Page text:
Hayward Imposes Moratorium on Internet Gambling Businesses

Yousuf Fahimuddin,
Politics Editor

The Hayward City Council authorized a 45-day preliminary ban on the construction of new internet gambling businesses Tuesday night, after a brief fight with a business owner over what constitutes “gambling.”

The legislation would specify any store that has more than four computers used for gambling shall be classified as a gambling business.

Ron Doyle, the owner of Net Connection on B Street, expressed resentment about being called an “illegal gambling business”.

He said his business offers cafés for patrons to spend money for computer time, where they can do anything from surf the internet and write college reports, to play sweepstakes games for a chance at winning money.

“It’s the same thing that McDonalds does when they have the monopoly gambling giveaway sweepstakes,” said Doyle. “It does that to bring in new customers, we give away sweepstakes to have more people come in, to sell computer time.”

But what he says differentiates his business from casinos is the chance of winning the sweepstakes is determined already when you buy a ticket, unlike at casinos where he states the chances are determined by a random number generator.

He said when he first started his business, he invited a member of the Hayward Planning Commission to look at his business and see if it’s legitimate, and they didn’t have any issues.

“We are not gambling,” said Doyle. “To say that we are is wrong. It’s a falsehood, it’s not true.”

I-Biz, located off of Mission Street, is the one other remaining business that the city says is breaking the law. The owner of the business refused to comment.

However the owner of Kraski’s Nutrition next door, Elie Goldstein, said that he has had issues with the patrons, some of whom he has seen smoking illegal substances directly outside of his business.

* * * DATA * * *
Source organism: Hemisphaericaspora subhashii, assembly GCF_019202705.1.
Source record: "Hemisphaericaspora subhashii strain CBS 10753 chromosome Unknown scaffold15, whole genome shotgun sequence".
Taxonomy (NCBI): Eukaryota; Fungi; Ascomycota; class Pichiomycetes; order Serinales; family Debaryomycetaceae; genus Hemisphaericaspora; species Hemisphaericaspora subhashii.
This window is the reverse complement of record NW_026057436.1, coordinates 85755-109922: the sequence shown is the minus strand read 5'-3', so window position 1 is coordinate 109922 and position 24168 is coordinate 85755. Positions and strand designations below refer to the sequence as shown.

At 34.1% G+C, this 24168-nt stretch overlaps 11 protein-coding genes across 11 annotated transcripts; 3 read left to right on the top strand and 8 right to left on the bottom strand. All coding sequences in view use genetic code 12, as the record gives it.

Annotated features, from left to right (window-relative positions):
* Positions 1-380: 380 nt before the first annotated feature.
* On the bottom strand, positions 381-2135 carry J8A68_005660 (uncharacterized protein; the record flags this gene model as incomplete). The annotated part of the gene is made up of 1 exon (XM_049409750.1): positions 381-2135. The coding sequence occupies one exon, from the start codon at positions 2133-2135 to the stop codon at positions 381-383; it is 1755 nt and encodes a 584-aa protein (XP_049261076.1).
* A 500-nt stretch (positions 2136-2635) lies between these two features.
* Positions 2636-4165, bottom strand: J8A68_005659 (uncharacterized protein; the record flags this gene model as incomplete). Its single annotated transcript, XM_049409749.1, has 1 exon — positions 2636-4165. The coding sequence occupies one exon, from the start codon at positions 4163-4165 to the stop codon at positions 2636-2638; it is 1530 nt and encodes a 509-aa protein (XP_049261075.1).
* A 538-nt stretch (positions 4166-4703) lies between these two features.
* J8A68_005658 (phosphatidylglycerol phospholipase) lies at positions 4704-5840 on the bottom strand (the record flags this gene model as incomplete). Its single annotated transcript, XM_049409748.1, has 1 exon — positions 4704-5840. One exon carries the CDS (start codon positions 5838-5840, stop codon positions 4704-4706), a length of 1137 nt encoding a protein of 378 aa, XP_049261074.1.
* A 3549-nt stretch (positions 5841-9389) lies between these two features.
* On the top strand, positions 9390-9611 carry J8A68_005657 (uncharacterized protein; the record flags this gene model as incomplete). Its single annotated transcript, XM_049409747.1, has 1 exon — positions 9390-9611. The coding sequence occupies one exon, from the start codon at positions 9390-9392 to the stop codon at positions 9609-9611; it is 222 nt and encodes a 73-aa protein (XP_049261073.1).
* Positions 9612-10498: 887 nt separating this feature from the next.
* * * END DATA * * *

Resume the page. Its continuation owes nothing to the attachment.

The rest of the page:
“The type of clientele they have is really not inducive to a retail environment. So they’re really bringing nothing to the community,” Goldstein said.

He said the owner has been polite and has asked him if there was anything he could do for him. Goldstein said his main concern is that they haven’t been able to control their patrons, which is interfering with his business.

Doyle refuted the claim that Worldnet Business Center, the third location, closed because the city sent them a cease and desist letter. The business owner left because his lease had expired and he found a better location, Doyle said. The owner of this business could not be reached for comment.

“We have a library that’s within two blocks of this establishment where you can go on the computer and do your business absolutely for free,” council member Barbara Halliday said.

The first stage of the moratorium is an evaluation period, City Attorney Michael Lawson said. The city wouldn’t issue any new business licenses to businesses claiming to be internet cafes that operate online gambling, he said, despite the fact that it is already illegal in the city.

“The component of gaming as presented in the staff report is not permitted in any event with or without the moratorium,” Lawson added.

The next meeting on April 2 will be a public hearing, which will allow for a more in-depth analysis with a possible extension of the moratorium.

The legislative item passed with an amendment that would specifically prevent any businesses from having one or more computers or wireless devices with access to the gambling games. The city says they are working with the leasing agencies to shut down the remaining two businesses.

Last year, Sacramento police and the Bureau for Gambling Control partnered up to close down local internet cafes that ran sweepstakes games using the same software, “Internet Zone”, as Net Connection. Alameda County has started closing down sweepstakes cafés in unincorporated areas.